Farm Fresh Egg Labels Actually Don't Mean Anything

The most creative marketing for foods is often found on labels. Yes, some marketing terms are regulated by the Food and Drug Administration (FDA), and thus are a source of useful nutritional information about products. But many other phrases and slogans are essentially meaningless, and are included only to help sell you on the food item. The term "natural," for example, might suggest foods made without artificial ingredients. But since there is no government standard to measure such claims, any producer so inclined can put this word on a food label.

It's not always easy to figure out whether the claims on labels are true, false, or somewhere in between. That's particularly true when it comes to something like eggs, which are both increasingly expensive and noted for their often misleading labels. Let's start with what you can't trust on egg labels, like the term "farm fresh." This is a 100% marketing slogan, Consumer Reports observes, since any place that produces eggs can label itself a farm, even if a densely-packed facility might be a more accurate descriptor. All this phrase really conveys is that the eggs haven't been frozen, but eggs typically aren't, so that aspect is basically meaningless, too. 

How to decode egg labels

In addition to their meaningless "farm fresh" labels, eggs are also among the many food items likely to bear a "natural" claim, which likewise means nothing in terms of how the eggs were actually produced. Assertions about the treatment of hens who produce the eggs may also be misleading. The term "cage-free" is accurate in a literal sense, but doesn't indicate whether the hens benefited from good conditions, like room to roam or outdoor access.

The phrase "free-range," similarly, is no guarantee that hens aren't being kept in overcrowded conditions. This term is regulated by the U.S. Department of Agriculture (USDA), but the guidelines only stipulate that the birds have outdoor access. There is no way of knowing how often this access is granted, however, or even how much room there is for them to move around. "Pasture-raised" is another term that seems like it's associated with humane conditions, but is not clearly defined.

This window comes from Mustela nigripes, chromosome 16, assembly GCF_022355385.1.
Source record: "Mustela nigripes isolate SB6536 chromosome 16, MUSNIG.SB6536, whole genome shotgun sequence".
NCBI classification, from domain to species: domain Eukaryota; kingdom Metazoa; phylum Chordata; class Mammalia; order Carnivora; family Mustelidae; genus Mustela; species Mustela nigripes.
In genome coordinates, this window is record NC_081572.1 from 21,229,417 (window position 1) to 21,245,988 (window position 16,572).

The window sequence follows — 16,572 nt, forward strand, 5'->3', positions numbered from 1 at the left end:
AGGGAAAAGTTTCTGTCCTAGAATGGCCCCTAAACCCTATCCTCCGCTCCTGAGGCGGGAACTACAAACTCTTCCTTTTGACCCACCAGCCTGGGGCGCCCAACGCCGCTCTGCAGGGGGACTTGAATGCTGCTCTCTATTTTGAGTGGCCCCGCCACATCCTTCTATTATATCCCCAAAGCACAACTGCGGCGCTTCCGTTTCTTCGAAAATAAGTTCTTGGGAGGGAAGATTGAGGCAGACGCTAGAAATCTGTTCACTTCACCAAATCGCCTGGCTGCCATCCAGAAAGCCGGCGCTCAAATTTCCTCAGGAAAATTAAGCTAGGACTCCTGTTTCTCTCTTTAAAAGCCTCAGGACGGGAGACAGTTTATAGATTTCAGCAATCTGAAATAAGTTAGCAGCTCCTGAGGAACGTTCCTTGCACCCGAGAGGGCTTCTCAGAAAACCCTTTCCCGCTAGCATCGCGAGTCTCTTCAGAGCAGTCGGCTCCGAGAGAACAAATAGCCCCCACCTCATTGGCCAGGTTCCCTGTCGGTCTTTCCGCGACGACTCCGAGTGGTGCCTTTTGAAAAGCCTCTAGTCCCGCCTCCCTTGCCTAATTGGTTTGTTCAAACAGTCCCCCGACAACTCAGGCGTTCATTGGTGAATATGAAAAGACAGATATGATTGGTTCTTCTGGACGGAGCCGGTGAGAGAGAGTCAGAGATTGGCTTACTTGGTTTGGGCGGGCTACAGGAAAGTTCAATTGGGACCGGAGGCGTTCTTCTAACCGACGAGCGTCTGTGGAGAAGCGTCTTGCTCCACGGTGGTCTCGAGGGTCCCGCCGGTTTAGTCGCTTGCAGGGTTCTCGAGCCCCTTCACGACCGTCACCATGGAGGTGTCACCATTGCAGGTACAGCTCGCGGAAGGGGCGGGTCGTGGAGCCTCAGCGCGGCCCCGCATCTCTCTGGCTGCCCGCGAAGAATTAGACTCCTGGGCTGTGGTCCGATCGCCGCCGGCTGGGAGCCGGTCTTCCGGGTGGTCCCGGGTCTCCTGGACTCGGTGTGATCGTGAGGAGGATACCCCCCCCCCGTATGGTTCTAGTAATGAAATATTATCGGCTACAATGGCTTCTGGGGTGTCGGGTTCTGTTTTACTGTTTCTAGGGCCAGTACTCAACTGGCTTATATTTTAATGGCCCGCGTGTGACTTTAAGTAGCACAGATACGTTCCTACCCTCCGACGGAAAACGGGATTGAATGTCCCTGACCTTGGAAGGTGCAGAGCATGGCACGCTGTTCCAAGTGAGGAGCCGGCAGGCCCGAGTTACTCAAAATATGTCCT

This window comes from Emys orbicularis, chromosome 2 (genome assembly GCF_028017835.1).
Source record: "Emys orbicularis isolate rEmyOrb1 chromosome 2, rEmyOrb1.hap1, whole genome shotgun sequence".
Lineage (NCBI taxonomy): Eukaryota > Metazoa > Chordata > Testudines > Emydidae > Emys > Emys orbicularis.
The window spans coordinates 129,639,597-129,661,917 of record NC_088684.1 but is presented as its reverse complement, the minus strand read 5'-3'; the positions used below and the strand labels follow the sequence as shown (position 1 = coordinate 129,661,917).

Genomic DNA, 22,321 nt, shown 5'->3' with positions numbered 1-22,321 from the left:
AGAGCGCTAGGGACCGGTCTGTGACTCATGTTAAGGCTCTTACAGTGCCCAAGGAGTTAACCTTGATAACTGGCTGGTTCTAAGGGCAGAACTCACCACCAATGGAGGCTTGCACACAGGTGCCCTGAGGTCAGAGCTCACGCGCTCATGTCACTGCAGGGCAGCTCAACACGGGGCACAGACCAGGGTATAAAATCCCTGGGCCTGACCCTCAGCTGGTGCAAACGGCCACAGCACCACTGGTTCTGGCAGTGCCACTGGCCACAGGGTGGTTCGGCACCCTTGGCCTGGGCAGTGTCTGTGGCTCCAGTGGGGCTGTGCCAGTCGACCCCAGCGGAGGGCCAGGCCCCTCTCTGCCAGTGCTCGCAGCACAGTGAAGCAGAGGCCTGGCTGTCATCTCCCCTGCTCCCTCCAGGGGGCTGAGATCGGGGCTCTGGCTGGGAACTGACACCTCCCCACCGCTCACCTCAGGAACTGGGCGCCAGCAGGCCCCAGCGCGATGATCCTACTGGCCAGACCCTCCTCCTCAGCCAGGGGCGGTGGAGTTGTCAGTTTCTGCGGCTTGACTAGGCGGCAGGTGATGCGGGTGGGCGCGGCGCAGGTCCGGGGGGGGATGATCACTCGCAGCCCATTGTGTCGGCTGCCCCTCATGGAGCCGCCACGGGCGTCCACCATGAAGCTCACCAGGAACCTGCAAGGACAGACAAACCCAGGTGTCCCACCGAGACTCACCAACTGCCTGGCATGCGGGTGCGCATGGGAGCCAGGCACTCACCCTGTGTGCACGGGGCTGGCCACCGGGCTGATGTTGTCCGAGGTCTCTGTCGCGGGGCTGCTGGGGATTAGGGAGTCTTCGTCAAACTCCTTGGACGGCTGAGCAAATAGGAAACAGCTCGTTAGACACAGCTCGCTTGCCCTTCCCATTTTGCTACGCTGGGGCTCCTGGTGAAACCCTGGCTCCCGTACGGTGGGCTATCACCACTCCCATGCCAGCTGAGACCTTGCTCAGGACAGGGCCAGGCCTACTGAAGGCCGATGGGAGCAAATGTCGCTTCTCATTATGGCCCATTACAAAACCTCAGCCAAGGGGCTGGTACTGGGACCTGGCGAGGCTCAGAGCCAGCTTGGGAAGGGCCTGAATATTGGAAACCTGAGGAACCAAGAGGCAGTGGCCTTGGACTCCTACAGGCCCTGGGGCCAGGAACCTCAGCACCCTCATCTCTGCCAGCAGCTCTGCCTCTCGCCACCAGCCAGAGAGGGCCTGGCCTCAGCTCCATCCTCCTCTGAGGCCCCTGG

The only meaningful guarantees of humane conditions are the certifications given by certain animal welfare groups. For example, the Certified Animal Welfare label approved by A Greener World is third-party verified, as is the Certified Humane label.

Finding trustworthy information on egg labels

Despite some misleading marketing terms, there is information found on egg labels that is both helpful and trustworthy. Egg sizes and grading — the latter ranges from AA for the best-quality eggs to A and B for those meeting lesser standards — are quite useful, as is the term "organic." All of these labeling claims, in fact, are regulated and overseen by the USDA's National Organic Program. Thus, "organic" eggs are certified to have been sourced from well-fed (no GMOs, no pesticides), cage-free hens.

The "no hormones" label is technically true, but it applies to all hens, so although it might be reassuring, it's not very helpful. "All-natural," meanwhile, is just as useless as the more generic "natural" label. "Enriched with Omega-3" probably means the hens were given flax seeds, although it offers no guarantees of increased nutrition for those eating the eggs that were subsequently laid. "Vegetarian-fed" is yet another label that isn't as positive as you might think. Hens will actually eat anything they can find, so feeding them solely on foods like soy and corn — as is common with this label specification — can actually be bad for their health.

As a general rule, consumers should be wary of any marketing claims that aren't regulated by the FDA or USDA, and claims of humane treatment that aren't third-party verified by animal welfare groups.